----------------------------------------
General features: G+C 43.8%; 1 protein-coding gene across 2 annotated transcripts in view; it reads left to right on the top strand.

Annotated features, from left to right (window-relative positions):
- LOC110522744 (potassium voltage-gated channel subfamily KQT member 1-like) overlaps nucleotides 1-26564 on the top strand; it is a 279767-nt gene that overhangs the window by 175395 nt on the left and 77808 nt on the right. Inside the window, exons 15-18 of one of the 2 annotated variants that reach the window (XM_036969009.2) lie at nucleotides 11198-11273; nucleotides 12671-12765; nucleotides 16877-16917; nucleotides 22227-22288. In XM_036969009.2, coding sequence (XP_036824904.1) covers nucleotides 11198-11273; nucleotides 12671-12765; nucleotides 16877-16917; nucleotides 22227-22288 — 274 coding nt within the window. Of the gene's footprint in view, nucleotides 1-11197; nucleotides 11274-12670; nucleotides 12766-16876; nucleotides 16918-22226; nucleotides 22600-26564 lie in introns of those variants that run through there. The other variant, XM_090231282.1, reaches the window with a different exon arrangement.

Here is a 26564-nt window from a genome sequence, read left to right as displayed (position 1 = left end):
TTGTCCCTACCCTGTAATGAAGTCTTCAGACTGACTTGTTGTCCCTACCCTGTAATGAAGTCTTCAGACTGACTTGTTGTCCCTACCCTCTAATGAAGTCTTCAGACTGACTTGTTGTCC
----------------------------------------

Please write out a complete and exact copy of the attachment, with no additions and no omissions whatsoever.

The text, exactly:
General features: G+C 43.8%; 1 protein-coding gene across 2 annotated transcripts in view; it reads left to right on the top strand.

Annotated features, from left to right (window-relative positions):
- LOC110522744 (potassium voltage-gated channel subfamily KQT member 1-like) overlaps nucleotides 1-26564 on the top strand; it is a 279767-nt gene that overhangs the window by 175395 nt on the left and 77808 nt on the right. Inside the window, exons 15-18 of one of the 2 annotated variants that reach the window (XM_036969009.2) lie at nucleotides 11198-11273; nucleotides 12671-12765; nucleotides 16877-16917; nucleotides 22227-22288. In XM_036969009.2, coding sequence (XP_036824904.1) covers nucleotides 11198-11273; nucleotides 12671-12765; nucleotides 16877-16917; nucleotides 22227-22288 — 274 coding nt within the window. Of the gene's footprint in view, nucleotides 1-11197; nucleotides 11274-12670; nucleotides 12766-16876; nucleotides 16918-22226; nucleotides 22600-26564 lie in introns of those variants that run through there. The other variant, XM_090231282.1, reaches the window with a different exon arrangement.

Here is a 26564-nt window from a genome sequence, read left to right as displayed (position 1 = left end):
TTGTCCCTACCCTGTAATGAAGTCTTCAGACTGACTTGTTGTCCCTACCCTGTAATGAAGTCTTCAGACTGACTTGTTGTCCCTACCCTCTAATGAAGTCTTCAGACTGACTTGTTGTCC